After a couple productive big league tryouts this spring, Minnesota made him the No. 620 overall pick of the 2014 First-Year Player Draft.
"I think he's gonna surprise a lot of people," White said. "As a left-handed pitcher, man, he can be nasty. You can look at the Draft board: He got picked before a lot of Division I guys."
Minnesota's RBI program -- originally a 1993 initiative by Kirby Puckett and Dave Winfield called "Rookie League" -- is designed to help urban youth get into baseball.
But 21 years after the program's inception, Farfan is the first-ever alum to be drafted.
"No one's really gotten close to getting drafted," Twins program coordinator Josh Ortiz said. "So we're really excited that he broke through."
Ortiz remembers when Farfan first broke into the RBI Program and recalls an air of excitement about the step up in play.
"That was kind of the first time that we thought, 'Hey, this could be something. This could be our guy,'" he said.
White insists that if the Twins did not draft Farfan, another MLB team was waiting to snatch him up in the 22nd round. And Twins brass feels they pulled the trigger at an opportune moment.
"We think he's the right guy at the right time," St. Peter said.
Even if Farfan is not able to succeed in professional ball, he marks an important landmark for the RBI Program and inner-city baseball in the Minneapolis and St. Paul area. Some, like White, feel redeemed by Farfan's development.
"When we began, people would say, 'Oh, RBI, that's those poor kids. They're not very good,'" White said. "But we've grown. We've got some of the best baseball teachers in the state. So with Onas coming out and being signed, people know he came out of our program. That's going to be a plus."
St. Peter estimates that roughly 6,000 Twin Cities kids participated in the baseball and softball programs last year.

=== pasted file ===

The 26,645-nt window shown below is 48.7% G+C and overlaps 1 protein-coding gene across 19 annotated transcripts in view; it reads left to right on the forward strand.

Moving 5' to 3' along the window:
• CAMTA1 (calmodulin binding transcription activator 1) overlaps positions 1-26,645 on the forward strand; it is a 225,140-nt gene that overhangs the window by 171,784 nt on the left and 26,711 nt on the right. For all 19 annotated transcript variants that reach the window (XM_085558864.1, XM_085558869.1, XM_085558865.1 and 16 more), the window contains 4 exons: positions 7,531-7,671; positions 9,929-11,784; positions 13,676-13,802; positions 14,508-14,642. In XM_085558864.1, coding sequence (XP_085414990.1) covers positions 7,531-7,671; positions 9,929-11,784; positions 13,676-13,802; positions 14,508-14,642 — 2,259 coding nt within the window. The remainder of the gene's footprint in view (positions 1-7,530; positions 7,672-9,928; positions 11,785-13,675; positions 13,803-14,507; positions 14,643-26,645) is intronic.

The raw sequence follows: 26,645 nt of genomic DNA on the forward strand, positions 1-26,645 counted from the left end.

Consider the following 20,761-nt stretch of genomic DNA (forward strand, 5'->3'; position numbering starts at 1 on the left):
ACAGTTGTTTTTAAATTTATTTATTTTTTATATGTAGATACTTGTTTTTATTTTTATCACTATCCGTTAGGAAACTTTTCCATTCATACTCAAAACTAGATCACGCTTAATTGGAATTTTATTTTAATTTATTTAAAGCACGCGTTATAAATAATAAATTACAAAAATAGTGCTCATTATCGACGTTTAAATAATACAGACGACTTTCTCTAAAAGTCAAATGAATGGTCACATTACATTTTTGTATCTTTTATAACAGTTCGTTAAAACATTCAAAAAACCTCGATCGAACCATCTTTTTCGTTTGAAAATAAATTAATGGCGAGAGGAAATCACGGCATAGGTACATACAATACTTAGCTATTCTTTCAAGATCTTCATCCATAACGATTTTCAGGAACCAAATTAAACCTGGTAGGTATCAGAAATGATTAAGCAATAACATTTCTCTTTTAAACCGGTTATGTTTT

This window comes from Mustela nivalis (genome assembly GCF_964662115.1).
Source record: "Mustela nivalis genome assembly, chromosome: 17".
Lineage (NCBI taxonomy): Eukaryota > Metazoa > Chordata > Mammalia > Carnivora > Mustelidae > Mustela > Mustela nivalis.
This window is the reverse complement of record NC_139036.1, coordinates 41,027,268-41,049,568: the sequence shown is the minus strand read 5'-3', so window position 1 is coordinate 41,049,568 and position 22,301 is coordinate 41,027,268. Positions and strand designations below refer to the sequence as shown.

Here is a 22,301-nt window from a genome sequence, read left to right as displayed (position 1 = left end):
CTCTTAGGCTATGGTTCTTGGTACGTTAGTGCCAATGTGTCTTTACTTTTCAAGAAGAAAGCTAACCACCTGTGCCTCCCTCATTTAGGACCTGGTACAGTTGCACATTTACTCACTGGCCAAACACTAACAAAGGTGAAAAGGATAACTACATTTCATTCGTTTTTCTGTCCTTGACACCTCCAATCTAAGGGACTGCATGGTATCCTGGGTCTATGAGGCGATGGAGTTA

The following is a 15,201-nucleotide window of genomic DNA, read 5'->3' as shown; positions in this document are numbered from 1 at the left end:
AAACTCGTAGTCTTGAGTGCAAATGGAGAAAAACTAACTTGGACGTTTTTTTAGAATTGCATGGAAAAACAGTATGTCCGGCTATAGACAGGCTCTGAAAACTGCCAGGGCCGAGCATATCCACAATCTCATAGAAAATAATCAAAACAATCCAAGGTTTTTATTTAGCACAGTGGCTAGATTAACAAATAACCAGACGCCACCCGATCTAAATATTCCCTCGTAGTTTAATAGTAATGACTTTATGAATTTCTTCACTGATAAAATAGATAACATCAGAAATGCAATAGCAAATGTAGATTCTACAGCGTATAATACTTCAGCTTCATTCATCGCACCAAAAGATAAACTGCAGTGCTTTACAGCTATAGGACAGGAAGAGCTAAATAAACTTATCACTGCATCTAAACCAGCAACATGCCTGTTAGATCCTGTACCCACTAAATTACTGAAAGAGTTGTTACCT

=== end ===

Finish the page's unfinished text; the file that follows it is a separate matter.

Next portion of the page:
More of them are getting college looks, including Nehwon Norkeh, a freshman pitcher at Angelo State in San Angelo, Texas.
"I think it's important that you have that credibility with youngsters," St. Peter said. "Hopefully it demonstrates a path that will help us leverage the program to attract additional athletes into the program going forward."
Farfan sees his drafting as a sign of things to come.
"I'm pretty sure I'm not going to be the only one," he said.
White is driving Farfan to a radio interview. The phone is on "speaker" mode, and Farfan is giddy about heading to Fort Myers, Fla., on Thursday and beginning his professional career.
He'll be without White -- whom he calls his "other grandpa" -- and basically any Minnesota connection he's made in the past six years.
"All I have to do is just listen and learn," Farfan said. "Everything else takes care of itself. I'll struggle. That's part of life. Nothing is going to be easy. I'm ready to play. I'm ready to get better every day."
But with the giant goal of playing professional baseball under his belt, Farfan has another one on his mind.
"My dream is to move my mom and my dad and my sister here," he said. "I miss them so much, and I love them so much. It's unbelievable. The last four years, I've had a hole in my heart. The day that I graduated high school, they weren't there. That really hurt my feelings a lot.
"Thanks to them, I'm here. They gave me the life. They taught me to be a good person, you know? They taught me a lot of good values. How to respect people, how to treat people. I owe my mom and dad a lot. It's been really hard and really difficult the last four years, but Coach Frank and my other coaches have been helping out a lot."
The pressure is on to earn another contract, but important men such as St. Peter don't call Farfan "supremely confident" for nothing. It's obvious the 20-year-old believes that his 91-mph fastball of his is a means to an end.
"I can't wait," Farfan said. "I just can't wait. I'm so anxious right now. I just can't wait to see my mom and dad."